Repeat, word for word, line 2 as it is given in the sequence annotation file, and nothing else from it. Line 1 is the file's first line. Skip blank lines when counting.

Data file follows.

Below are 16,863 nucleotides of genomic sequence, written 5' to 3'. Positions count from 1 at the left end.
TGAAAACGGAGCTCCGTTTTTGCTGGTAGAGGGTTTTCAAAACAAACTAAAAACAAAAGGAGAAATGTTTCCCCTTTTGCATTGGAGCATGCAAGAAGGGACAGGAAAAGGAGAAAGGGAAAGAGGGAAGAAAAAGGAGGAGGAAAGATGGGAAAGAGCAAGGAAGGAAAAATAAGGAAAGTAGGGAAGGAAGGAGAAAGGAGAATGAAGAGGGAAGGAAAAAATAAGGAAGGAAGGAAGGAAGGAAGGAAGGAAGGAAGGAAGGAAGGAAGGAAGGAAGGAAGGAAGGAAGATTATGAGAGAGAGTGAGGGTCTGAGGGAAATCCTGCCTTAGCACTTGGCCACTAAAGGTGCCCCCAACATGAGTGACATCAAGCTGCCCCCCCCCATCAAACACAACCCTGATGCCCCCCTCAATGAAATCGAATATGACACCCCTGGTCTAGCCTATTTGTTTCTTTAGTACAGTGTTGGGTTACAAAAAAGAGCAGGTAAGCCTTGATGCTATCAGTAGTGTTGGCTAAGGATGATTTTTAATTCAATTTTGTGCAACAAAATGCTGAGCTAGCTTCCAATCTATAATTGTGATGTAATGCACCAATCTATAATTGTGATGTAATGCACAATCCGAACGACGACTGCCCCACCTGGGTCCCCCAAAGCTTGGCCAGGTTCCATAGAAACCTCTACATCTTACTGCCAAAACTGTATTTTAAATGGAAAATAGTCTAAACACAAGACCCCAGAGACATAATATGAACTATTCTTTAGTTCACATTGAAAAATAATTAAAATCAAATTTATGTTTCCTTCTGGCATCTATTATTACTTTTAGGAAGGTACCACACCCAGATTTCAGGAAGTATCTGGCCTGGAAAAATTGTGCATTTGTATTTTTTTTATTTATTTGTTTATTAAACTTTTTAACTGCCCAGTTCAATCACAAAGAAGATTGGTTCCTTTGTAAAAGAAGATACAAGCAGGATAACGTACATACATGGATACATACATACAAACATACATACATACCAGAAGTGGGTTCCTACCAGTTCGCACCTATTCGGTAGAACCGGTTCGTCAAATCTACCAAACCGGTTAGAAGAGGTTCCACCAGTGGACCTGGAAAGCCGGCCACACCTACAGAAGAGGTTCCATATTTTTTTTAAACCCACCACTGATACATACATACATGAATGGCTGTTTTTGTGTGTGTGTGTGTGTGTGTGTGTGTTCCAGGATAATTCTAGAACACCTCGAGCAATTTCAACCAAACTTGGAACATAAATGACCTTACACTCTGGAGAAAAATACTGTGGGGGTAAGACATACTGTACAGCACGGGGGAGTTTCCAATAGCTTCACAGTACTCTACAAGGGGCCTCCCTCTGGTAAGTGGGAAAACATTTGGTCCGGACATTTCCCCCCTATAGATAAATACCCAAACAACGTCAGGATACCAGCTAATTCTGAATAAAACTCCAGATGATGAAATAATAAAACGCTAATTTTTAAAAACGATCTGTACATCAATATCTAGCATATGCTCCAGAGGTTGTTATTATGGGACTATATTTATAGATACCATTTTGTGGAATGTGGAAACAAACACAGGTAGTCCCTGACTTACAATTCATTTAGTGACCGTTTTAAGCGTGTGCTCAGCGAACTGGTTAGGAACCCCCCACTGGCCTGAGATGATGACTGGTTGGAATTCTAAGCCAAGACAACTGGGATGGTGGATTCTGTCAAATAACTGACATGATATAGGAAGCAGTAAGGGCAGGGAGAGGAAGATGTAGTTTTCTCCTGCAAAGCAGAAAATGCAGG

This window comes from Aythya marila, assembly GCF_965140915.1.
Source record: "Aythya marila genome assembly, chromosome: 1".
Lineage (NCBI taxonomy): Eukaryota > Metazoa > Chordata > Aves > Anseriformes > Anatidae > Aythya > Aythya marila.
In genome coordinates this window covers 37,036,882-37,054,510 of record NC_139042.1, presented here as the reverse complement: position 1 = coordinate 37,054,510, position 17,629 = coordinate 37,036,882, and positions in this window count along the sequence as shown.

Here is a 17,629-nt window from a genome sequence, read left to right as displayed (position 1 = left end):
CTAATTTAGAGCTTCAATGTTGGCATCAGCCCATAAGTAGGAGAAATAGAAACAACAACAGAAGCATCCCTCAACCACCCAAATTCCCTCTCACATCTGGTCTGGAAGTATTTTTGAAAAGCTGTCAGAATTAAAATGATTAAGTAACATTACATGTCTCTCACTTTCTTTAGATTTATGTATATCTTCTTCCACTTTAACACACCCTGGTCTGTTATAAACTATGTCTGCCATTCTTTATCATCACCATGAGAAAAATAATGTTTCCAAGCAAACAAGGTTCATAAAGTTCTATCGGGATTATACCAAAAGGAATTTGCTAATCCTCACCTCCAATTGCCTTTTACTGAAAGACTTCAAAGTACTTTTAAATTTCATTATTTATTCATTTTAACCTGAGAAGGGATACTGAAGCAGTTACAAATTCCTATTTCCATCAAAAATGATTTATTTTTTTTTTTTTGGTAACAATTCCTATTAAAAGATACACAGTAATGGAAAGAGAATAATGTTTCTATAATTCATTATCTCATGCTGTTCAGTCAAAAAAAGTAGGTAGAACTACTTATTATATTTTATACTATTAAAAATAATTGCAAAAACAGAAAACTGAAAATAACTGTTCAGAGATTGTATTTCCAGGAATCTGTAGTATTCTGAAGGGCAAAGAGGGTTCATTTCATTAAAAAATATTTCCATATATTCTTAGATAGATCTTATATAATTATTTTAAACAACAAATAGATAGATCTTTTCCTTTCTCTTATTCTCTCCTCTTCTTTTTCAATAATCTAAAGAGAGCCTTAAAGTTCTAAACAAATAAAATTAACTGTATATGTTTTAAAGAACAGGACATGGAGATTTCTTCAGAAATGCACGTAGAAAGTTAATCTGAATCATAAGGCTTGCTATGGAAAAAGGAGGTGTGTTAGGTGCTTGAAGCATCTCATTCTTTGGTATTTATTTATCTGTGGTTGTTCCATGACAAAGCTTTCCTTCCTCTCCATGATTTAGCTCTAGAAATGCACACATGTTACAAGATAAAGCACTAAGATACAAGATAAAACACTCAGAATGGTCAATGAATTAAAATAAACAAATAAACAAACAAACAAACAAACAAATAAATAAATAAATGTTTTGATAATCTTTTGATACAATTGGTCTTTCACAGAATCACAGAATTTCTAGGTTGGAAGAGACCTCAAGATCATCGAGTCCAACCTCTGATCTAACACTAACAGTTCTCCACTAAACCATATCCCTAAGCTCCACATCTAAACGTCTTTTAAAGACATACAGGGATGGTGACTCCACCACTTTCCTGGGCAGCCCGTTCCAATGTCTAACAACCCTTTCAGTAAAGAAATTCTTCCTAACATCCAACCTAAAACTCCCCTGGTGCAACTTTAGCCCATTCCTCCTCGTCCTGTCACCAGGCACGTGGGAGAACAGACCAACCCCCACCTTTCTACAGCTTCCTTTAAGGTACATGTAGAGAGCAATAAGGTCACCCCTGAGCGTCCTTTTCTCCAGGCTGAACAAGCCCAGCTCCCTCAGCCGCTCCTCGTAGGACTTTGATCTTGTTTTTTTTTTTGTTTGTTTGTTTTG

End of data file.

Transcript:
TGAAAACGGAGCTCCGTTTTTGCTGGTAGAGGGTTTTCAAAACAAACTAAAAACAAAAGGAGAAATGTTTCCCCTTTTGCATTGGAGCATGCAAGAAGGGACAGGAAAAGGAGAAAGGGAAAGAGGGAAGAAAAAGGAGGAGGAAAGATGGGAAAGAGCAAGGAAGGAAAAATAAGGAAAGTAGGGAAGGAAGGAGAAAGGAGAATGAAGAGGGAAGGAAAAAATAAGGAAGGAAGGAAGGAAGGAAGGAAGGAAGGAAGGAAGGAAGGAAGGAAGGAAGGAAGGAAGGAAGATTATGAGAGAGAGTGAGGGTCTGAGGGAAATCCTGCCTTAGCACTTGGCCACTAAAGGTGCCCCCAACATGAGTGACATCAAGCTGCCCCCCCCCATCAAACACAACCCTGATGCCCCCCTCAATGAAATCGAATATGACACCCCTGGTCTAGCCTATTTGTTTCTTTAGTACAGTGTTGGGTTACAAAAAAGAGCAGGTAAGCCTTGATGCTATCAGTAGTGTTGGCTAAGGATGATTTTTAATTCAATTTTGTGCAACAAAATGCTGAGCTAGCTTCCAATCTATAATTGTGATGTAATGCACCAATCTATAATTGTGATGTAATGCACAATCCGAACGACGACTGCCCCACCTGGGTCCCCCAAAGCTTGGCCAGGTTCCATAGAAACCTCTACATCTTACTGCCAAAACTGTATTTTAAATGGAAAATAGTCTAAACACAAGACCCCAGAGACATAATATGAACTATTCTTTAGTTCACATTGAAAAATAATTAAAATCAAATTTATGTTTCCTTCTGGCATCTATTATTACTTTTAGGAAGGTACCACACCCAGATTTCAGGAAGTATCTGGCCTGGAAAAATTGTGCATTTGTATTTTTTTTATTTATTTGTTTATTAAACTTTTTAACTGCCCAGTTCAATCACAAAGAAGATTGGTTCCTTTGTAAAAGAAGATACAAGCAGGATAACGTACATACATGGATACATACATACAAACATACATACATACCAGAAGTGGGTTCCTACCAGTTCGCACCTATTCGGTAGAACCGGTTCGTCAAATCTACCAAACCGGTTAGAAGAGGTTCCACCAGTGGACCTGGAAAGCCGGCCACACCTACAGAAGAGGTTCCATATTTTTTTTAAACCCACCACTGATACATACATACATGAATGGCTGTTTTTGTGTGTGTGTGTGTGTGTGTGTGTGTTCCAGGATAATTCTAGAACACCTCGAGCAATTTCAACCAAACTTGGAACATAAATGACCTTACACTCTGGAGAAAAATACTGTGGGGGTAAGACATACTGTACAGCACGGGGGAGTTTCCAATAGCTTCACAGTACTCTACAAGGGGCCTCCCTCTGGTAAGTGGGAAAACATTTGGTCCGGACATTTCCCCCCTATAGATAAATACCCAAACAACGTCAGGATACCAGCTAATTCTGAATAAAACTCCAGATGATGAAATAATAAAACGCTAATTTTTAAAAACGATCTGTACATCAATATCTAGCATATGCTCCAGAGGTTGTTATTATGGGACTATATTTATAGATACCATTTTGTGGAATGTGGAAACAAACACAGGTAGTCCCTGACTTACAATTCATTTAGTGACCGTTTTAAGCGTGTGCTCAGCGAACTGGTTAGGAACCCCCCACTGGCCTGAGATGATGACTGGTTGGAATTCTAAGCCAAGACAACTGGGATGGTGGATTCTGTCAAATAACTGACATGATATAGGAAGCAGTAAGGGCAGGGAGAGGAAGATGTAGTTTTCTCCTGCAAAGCAGAAAATGCAGG